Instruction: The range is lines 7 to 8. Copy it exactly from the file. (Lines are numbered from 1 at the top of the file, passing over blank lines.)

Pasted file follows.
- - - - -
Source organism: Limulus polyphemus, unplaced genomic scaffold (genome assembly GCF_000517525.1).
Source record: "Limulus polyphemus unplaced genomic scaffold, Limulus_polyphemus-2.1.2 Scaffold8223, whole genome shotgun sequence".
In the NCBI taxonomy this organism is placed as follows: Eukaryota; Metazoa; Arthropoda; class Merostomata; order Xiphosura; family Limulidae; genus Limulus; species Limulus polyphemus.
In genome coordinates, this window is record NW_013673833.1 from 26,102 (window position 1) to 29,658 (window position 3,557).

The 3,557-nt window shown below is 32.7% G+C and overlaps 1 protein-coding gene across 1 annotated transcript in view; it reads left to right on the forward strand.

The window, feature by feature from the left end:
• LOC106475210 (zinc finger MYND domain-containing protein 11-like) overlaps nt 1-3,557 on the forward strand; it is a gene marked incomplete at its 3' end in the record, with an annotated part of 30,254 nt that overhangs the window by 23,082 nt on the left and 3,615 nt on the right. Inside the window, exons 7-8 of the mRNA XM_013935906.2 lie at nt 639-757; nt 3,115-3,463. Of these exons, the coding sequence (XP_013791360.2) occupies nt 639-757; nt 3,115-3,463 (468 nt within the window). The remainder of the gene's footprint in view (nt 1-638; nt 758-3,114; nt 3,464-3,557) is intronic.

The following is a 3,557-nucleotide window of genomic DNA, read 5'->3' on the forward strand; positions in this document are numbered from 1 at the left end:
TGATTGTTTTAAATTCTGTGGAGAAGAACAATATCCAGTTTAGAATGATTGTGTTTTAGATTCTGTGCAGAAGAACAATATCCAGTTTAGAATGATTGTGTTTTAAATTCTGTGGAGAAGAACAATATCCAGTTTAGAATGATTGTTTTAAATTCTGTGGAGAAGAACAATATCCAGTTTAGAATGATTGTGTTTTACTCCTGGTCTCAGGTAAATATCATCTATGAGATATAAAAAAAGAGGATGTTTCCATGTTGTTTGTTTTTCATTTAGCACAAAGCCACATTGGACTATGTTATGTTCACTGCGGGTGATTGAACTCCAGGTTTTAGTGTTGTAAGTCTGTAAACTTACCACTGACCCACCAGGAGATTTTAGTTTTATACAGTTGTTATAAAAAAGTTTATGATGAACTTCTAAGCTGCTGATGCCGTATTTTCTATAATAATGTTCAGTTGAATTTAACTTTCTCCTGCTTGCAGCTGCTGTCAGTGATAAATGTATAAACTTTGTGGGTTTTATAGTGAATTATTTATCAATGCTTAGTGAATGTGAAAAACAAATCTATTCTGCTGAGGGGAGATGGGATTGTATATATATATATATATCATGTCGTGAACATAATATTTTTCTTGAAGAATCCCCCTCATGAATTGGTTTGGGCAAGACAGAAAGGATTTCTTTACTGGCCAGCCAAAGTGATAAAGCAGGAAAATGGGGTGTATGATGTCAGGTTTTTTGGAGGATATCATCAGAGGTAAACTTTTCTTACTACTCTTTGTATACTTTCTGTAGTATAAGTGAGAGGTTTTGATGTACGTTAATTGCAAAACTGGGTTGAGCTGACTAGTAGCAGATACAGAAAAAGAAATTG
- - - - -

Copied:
• LOC106475210 (zinc finger MYND domain-containing protein 11-like) overlaps nt 1-3,557 on the forward strand; it is a gene marked incomplete at its 3' end in the record, with an annotated part of 30,254 nt that overhangs the window by 23,082 nt on the left and 3,615 nt on the right. Inside the window, exons 7-8 of the mRNA XM_013935906.2 lie at nt 639-757; nt 3,115-3,463. Of these exons, the coding sequence (XP_013791360.2) occupies nt 639-757; nt 3,115-3,463 (468 nt within the window). The remainder of the gene's footprint in view (nt 1-638; nt 758-3,114; nt 3,464-3,557) is intronic.

The following is a 3,557-nucleotide window of genomic DNA, read 5'->3' on the forward strand; positions in this document are numbered from 1 at the left end: